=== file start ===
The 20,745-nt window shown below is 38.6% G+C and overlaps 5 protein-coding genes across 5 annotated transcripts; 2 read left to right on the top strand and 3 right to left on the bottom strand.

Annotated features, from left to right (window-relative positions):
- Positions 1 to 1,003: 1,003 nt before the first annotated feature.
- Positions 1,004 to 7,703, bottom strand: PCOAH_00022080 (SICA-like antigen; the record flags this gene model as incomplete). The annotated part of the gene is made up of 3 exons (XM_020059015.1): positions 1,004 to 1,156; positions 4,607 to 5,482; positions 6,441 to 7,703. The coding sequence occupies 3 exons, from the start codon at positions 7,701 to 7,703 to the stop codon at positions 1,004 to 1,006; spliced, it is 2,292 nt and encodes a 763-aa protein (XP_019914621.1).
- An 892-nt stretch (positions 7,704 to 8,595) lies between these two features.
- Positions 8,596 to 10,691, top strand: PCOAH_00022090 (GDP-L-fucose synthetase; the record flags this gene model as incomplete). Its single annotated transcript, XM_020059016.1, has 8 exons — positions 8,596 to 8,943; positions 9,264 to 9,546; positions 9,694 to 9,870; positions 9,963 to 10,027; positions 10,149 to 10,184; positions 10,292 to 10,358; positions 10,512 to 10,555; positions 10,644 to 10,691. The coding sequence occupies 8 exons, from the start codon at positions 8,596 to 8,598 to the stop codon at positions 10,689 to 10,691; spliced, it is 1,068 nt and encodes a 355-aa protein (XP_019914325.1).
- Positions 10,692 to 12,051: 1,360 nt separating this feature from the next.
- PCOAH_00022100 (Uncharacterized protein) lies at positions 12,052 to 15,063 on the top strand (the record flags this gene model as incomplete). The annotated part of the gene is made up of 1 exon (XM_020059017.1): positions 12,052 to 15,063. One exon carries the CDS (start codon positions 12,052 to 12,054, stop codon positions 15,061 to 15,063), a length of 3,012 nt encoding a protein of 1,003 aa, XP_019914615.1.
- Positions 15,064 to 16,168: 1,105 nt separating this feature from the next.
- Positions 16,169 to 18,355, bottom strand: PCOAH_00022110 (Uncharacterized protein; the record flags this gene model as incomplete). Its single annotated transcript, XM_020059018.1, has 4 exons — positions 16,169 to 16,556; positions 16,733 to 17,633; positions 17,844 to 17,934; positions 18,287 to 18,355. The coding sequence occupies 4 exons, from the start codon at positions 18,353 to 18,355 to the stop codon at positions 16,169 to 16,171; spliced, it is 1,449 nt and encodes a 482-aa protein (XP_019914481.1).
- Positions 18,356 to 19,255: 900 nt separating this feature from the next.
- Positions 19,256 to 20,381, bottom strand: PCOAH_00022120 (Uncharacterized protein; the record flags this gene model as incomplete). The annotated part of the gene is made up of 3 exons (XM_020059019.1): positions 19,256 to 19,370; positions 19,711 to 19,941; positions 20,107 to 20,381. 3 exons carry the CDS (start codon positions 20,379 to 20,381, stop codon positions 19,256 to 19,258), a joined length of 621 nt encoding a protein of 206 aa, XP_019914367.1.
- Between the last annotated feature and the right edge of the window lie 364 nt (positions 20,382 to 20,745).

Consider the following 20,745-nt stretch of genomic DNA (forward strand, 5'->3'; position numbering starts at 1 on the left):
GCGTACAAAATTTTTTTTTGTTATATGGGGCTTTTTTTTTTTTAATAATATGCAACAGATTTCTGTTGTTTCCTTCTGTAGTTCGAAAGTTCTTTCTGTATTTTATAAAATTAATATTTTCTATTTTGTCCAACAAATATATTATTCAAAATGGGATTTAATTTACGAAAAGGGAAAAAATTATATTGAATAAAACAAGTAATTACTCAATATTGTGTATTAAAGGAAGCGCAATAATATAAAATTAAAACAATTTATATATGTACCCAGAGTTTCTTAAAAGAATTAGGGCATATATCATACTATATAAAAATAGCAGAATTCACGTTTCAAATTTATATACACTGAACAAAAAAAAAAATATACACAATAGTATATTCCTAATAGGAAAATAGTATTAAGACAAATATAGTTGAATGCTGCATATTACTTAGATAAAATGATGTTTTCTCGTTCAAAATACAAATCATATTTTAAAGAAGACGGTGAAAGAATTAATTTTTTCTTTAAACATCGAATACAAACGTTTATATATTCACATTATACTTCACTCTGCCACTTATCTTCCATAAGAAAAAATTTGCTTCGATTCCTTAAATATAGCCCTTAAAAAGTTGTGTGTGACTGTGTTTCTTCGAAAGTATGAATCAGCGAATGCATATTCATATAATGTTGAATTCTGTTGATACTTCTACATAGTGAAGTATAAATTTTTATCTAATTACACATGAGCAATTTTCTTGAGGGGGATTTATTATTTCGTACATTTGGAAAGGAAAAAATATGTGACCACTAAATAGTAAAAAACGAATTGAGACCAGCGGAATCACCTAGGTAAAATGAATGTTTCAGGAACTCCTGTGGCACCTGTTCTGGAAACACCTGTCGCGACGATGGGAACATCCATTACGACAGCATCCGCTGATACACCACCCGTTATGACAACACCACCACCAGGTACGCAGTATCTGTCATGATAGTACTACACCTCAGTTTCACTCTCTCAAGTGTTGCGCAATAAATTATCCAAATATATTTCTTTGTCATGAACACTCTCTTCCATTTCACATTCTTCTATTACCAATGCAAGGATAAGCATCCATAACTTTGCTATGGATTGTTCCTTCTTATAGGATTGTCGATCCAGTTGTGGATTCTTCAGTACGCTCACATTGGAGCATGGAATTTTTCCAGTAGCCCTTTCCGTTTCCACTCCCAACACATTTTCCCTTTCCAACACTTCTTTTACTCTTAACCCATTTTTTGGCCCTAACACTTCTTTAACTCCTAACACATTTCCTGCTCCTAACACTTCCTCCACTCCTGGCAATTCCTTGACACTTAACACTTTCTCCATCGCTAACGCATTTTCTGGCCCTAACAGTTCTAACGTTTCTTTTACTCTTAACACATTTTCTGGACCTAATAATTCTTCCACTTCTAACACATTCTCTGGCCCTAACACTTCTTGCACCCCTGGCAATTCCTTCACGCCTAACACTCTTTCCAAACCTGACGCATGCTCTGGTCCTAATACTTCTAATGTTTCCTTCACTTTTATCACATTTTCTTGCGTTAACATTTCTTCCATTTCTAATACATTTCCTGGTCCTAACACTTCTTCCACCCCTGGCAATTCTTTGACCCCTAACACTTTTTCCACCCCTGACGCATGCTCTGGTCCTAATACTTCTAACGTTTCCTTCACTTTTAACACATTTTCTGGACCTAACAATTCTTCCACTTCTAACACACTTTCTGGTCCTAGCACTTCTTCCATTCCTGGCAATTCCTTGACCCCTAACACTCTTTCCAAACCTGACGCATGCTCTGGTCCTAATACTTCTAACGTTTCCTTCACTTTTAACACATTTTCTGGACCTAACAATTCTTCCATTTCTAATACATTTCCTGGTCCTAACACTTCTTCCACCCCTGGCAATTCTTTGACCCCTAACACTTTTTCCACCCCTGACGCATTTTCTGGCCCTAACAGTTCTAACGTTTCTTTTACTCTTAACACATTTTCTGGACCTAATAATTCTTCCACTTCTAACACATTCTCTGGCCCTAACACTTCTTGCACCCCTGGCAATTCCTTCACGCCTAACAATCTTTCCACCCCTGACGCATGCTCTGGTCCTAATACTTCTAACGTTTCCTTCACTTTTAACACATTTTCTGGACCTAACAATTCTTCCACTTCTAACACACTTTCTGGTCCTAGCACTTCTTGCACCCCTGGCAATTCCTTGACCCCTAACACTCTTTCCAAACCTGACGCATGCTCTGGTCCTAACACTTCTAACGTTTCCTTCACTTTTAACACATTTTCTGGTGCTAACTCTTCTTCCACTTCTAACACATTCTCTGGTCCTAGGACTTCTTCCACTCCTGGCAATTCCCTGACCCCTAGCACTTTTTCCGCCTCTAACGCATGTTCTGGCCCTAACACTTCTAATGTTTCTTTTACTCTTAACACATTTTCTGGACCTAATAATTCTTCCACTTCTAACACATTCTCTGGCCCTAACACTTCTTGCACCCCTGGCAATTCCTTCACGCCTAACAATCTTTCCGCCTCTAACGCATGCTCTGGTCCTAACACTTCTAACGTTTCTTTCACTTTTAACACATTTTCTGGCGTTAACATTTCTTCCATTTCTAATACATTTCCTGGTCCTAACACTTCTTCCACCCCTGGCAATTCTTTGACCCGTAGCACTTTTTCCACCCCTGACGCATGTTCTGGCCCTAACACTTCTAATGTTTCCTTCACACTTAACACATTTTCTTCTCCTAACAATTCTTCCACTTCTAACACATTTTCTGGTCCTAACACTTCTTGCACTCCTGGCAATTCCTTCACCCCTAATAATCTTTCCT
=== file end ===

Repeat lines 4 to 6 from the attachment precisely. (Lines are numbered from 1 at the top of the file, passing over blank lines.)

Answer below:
- Positions 1,004 to 7,703, bottom strand: PCOAH_00022080 (SICA-like antigen; the record flags this gene model as incomplete). The annotated part of the gene is made up of 3 exons (XM_020059015.1): positions 1,004 to 1,156; positions 4,607 to 5,482; positions 6,441 to 7,703. The coding sequence occupies 3 exons, from the start codon at positions 7,701 to 7,703 to the stop codon at positions 1,004 to 1,006; spliced, it is 2,292 nt and encodes a 763-aa protein (XP_019914621.1).
- An 892-nt stretch (positions 7,704 to 8,595) lies between these two features.
- Positions 8,596 to 10,691, top strand: PCOAH_00022090 (GDP-L-fucose synthetase; the record flags this gene model as incomplete). Its single annotated transcript, XM_020059016.1, has 8 exons — positions 8,596 to 8,943; positions 9,264 to 9,546; positions 9,694 to 9,870; positions 9,963 to 10,027; positions 10,149 to 10,184; positions 10,292 to 10,358; positions 10,512 to 10,555; positions 10,644 to 10,691. The coding sequence occupies 8 exons, from the start codon at positions 8,596 to 8,598 to the stop codon at positions 10,689 to 10,691; spliced, it is 1,068 nt and encodes a 355-aa protein (XP_019914325.1).